Before there were m illennials, there were slackers. Many of us Gen-Xers, who came to what should have been adulthood in the 1990s, would, roughly speaking, have spent some period of time pursuing, if that’s not too active a word for it, the slacker lifestyle. It wasn’t hard to be a slacker. You just needed a soupçon of apathy, a certain disaffection with the expectations people might have had of you, and a talent for chilling. I would think I was definitely some form of slacker for the first half of the 1990s.
ut there was one theory about slackers , the bungee-cord theory, that suggested that slacking eventually caused an equal and opposite reaction. So the theory was you fell down and down into slackerhood, but at some point, you hit the bottom and then suddenly you sprang back into activity, with loads of momentum. I think that possibly happened to me. I plumbed the depths of doing nothing, going right down into the void, and somehow then, some kind of Catholic guilt or something kicked in and I got busy.
Initially I was as surprised as anyone else by this sudden-onset industriousness. But I went with it, figuring it was a temporary bounce, and that some kind of equilibrium would re-establish itself at some point. But it didn’t. I amazed myself, and all those people who had called me lazy down the years, by continuing to be a productive human being, if you can call the kind of random things I have done with my life productive.
I think part of what happened was that there was a cultural change too. While you could still stay being a slacker if you wanted, there was a sense that the world was moving on and leaving the slackers behind. Also as you get older, you get a distaste for the slight squalor of the slacker lifestyle, and you get a preference for cleanliness and for your own personal space. But largely I blame the culture for my slacker bounce back. Somehow, somewhere along the line, a culture of constant self-improvement developed, and somehow, somewhere along the line, I got caught up in it.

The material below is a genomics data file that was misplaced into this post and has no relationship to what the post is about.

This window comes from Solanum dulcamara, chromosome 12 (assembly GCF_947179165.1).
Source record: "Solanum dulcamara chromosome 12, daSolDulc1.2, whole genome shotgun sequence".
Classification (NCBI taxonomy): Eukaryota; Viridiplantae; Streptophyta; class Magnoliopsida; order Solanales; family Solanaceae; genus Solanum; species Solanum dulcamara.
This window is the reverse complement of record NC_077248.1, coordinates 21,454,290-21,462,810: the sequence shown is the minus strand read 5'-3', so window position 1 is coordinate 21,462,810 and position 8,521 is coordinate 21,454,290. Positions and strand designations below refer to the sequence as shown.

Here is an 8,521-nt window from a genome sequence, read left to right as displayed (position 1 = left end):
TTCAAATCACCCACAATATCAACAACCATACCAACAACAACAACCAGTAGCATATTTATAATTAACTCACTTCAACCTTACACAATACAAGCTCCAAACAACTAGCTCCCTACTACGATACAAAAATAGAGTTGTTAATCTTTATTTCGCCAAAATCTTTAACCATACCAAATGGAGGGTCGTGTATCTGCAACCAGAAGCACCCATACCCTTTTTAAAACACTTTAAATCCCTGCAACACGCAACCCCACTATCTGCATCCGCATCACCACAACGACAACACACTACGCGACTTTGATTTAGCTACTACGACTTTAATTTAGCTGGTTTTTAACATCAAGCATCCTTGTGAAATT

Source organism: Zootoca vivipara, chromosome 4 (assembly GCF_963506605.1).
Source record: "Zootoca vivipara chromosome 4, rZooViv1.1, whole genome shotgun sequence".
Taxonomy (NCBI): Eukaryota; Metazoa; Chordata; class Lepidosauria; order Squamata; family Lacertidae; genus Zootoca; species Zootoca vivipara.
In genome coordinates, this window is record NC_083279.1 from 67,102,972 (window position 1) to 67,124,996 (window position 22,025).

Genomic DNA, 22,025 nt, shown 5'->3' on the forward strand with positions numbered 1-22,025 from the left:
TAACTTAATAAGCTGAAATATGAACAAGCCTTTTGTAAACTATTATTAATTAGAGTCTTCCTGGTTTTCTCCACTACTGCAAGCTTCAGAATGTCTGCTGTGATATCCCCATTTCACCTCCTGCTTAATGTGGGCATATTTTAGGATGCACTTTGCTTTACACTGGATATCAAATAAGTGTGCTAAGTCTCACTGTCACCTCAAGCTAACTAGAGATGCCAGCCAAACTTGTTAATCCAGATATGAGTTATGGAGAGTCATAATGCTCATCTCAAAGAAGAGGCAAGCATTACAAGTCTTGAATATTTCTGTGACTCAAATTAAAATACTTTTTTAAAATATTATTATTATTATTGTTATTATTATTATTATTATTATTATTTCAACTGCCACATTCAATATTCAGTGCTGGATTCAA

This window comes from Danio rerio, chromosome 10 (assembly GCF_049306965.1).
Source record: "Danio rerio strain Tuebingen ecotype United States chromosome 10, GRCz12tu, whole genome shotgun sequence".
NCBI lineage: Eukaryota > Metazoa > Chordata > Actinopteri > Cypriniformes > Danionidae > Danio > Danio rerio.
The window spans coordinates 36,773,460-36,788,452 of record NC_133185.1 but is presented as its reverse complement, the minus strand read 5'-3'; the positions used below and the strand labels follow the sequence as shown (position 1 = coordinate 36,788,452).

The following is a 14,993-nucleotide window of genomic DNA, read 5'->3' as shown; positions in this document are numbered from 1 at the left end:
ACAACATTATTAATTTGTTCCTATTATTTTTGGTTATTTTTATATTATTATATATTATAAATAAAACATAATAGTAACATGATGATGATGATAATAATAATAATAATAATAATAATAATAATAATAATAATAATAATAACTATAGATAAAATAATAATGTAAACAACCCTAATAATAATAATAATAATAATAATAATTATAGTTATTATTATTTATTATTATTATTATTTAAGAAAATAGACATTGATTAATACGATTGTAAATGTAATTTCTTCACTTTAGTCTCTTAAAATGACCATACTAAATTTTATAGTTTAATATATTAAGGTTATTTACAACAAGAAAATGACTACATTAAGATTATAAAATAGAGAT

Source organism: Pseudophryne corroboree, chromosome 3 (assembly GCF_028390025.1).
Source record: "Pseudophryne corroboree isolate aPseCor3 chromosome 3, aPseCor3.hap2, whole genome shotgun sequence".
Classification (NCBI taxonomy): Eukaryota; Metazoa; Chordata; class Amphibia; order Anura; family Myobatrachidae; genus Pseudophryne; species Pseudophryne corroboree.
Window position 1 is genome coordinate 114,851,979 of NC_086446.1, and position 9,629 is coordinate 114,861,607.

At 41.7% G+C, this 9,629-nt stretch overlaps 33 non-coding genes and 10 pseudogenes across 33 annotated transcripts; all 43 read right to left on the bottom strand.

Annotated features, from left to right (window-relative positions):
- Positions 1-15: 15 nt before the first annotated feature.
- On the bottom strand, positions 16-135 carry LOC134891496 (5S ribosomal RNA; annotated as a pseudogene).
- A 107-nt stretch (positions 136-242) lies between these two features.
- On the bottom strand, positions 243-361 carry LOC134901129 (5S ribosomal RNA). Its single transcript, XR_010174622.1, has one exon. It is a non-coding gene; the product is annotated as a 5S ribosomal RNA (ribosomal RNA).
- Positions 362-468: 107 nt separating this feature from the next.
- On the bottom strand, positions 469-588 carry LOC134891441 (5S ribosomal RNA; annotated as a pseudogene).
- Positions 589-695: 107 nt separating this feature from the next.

Now you may well ask if I’m so into the culture of self-improvement, how come I haven’t improved. But by asking that you would just be demonstrating your ignorance of the culture of self-improvement. The culture of self-improvement is not about actually improving yourself, it is about being in a constant state of self-improvement. The whole point is that you never get there. If you did, then the culture would become obsolete. For example, if there was a self-help book that actually solved your problems, then it would put the whole industry out of business. So there is a tacit agreement among all the self-help writers that no one will ever write a book that definitively solves your problem. And if someone does write that book, mark my words, the publishers will strangle it at birth so they don’t jeopardise the other 50 self-help books they are putting out this year.
No, the culture of self-improvement is about never being enough. We are never quite there, always needing to do a bit more self-improving to get there. We might keep getting halfway there, but as we know, that will never actually get you over the finish line.
I’m aware that it’s all a racket, but in a way, I don’t mind. I like to have a project on the go, some form of self-improvement. It makes me feel like I am making progress. Towards what? Well, towards death ultimately, but it’s probably not helpful to think of it that way. I think I tell myself I’m making progress towards better. Building back better and backing brave.
My current self-improvement involves trying to shift some weight, which I will then presumably put back on and then have to shift again. I am slowly cutting things out of my diet.
The latest thing I’ve decided has to go are the chips. There was a time when chips were a kind of occasional treat. But I think I noticed a tipping point over the summer where the chip became the national food. Now it seems that whatever you order, anywhere in Ireland, you get chips with it. They practically bring you chips with your dessert these days. When we came back from our jaunts around the country, the younger daughter actually got withdrawal symptoms when we got home and we had the audacity to serve her up a dinner not involving chips. So I feel my next tweak now is to stay off the chips.
More progress. Isn’t it? Isn’t it?